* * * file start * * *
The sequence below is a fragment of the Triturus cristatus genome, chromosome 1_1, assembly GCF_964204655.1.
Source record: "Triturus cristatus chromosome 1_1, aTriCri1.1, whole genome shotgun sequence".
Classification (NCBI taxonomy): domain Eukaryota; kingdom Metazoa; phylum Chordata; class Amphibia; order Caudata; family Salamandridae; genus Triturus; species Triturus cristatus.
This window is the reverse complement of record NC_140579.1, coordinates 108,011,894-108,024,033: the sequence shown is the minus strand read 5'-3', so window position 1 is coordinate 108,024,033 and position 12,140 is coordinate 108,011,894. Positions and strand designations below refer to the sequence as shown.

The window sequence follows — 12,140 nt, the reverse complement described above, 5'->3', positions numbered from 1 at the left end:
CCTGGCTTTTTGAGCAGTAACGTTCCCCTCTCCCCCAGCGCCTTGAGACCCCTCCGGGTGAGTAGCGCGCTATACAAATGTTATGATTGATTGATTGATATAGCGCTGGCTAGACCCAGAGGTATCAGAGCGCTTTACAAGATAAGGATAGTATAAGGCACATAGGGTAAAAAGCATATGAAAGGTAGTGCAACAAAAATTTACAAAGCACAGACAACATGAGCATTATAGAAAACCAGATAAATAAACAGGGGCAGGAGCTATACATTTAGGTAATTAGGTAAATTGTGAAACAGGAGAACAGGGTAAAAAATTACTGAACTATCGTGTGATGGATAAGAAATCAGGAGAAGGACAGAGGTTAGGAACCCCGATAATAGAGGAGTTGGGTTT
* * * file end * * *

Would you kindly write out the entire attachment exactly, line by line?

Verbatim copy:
The sequence below is a fragment of the Triturus cristatus genome, chromosome 1_1, assembly GCF_964204655.1.
Source record: "Triturus cristatus chromosome 1_1, aTriCri1.1, whole genome shotgun sequence".
Classification (NCBI taxonomy): domain Eukaryota; kingdom Metazoa; phylum Chordata; class Amphibia; order Caudata; family Salamandridae; genus Triturus; species Triturus cristatus.
This window is the reverse complement of record NC_140579.1, coordinates 108,011,894-108,024,033: the sequence shown is the minus strand read 5'-3', so window position 1 is coordinate 108,024,033 and position 12,140 is coordinate 108,011,894. Positions and strand designations below refer to the sequence as shown.

The window sequence follows — 12,140 nt, the reverse complement described above, 5'->3', positions numbered from 1 at the left end:
CCTGGCTTTTTGAGCAGTAACGTTCCCCTCTCCCCCAGCGCCTTGAGACCCCTCCGGGTGAGTAGCGCGCTATACAAATGTTATGATTGATTGATTGATATAGCGCTGGCTAGACCCAGAGGTATCAGAGCGCTTTACAAGATAAGGATAGTATAAGGCACATAGGGTAAAAAGCATATGAAAGGTAGTGCAACAAAAATTTACAAAGCACAGACAACATGAGCATTATAGAAAACCAGATAAATAAACAGGGGCAGGAGCTATACATTTAGGTAATTAGGTAAATTGTGAAACAGGAGAACAGGGTAAAAAATTACTGAACTATCGTGTGATGGATAAGAAATCAGGAGAAGGACAGAGGTTAGGAACCCCGATAATAGAGGAGTTGGGTTT